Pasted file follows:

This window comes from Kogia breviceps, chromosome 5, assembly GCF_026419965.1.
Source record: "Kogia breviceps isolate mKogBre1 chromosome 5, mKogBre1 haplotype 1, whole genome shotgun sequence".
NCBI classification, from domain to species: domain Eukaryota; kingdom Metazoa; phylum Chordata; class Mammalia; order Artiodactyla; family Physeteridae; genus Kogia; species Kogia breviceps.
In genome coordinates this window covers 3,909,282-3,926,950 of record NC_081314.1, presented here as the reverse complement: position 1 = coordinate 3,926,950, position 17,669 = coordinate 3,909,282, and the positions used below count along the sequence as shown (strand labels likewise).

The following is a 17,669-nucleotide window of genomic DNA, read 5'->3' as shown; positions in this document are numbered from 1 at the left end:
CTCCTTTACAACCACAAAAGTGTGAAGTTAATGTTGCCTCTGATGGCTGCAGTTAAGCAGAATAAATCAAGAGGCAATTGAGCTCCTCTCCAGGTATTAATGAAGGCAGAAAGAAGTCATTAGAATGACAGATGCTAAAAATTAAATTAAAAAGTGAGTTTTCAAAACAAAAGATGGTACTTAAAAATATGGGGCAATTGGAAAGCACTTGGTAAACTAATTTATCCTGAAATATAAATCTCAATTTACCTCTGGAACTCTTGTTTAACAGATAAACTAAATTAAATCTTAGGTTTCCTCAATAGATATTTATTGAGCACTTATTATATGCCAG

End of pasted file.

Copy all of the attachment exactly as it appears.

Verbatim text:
This window comes from Kogia breviceps, chromosome 5, assembly GCF_026419965.1.
Source record: "Kogia breviceps isolate mKogBre1 chromosome 5, mKogBre1 haplotype 1, whole genome shotgun sequence".
NCBI classification, from domain to species: domain Eukaryota; kingdom Metazoa; phylum Chordata; class Mammalia; order Artiodactyla; family Physeteridae; genus Kogia; species Kogia breviceps.
In genome coordinates this window covers 3,909,282-3,926,950 of record NC_081314.1, presented here as the reverse complement: position 1 = coordinate 3,926,950, position 17,669 = coordinate 3,909,282, and the positions used below count along the sequence as shown (strand labels likewise).

The following is a 17,669-nucleotide window of genomic DNA, read 5'->3' as shown; positions in this document are numbered from 1 at the left end:
CTCCTTTACAACCACAAAAGTGTGAAGTTAATGTTGCCTCTGATGGCTGCAGTTAAGCAGAATAAATCAAGAGGCAATTGAGCTCCTCTCCAGGTATTAATGAAGGCAGAAAGAAGTCATTAGAATGACAGATGCTAAAAATTAAATTAAAAAGTGAGTTTTCAAAACAAAAGATGGTACTTAAAAATATGGGGCAATTGGAAAGCACTTGGTAAACTAATTTATCCTGAAATATAAATCTCAATTTACCTCTGGAACTCTTGTTTAACAGATAAACTAAATTAAATCTTAGGTTTCCTCAATAGATATTTATTGAGCACTTATTATATGCCAG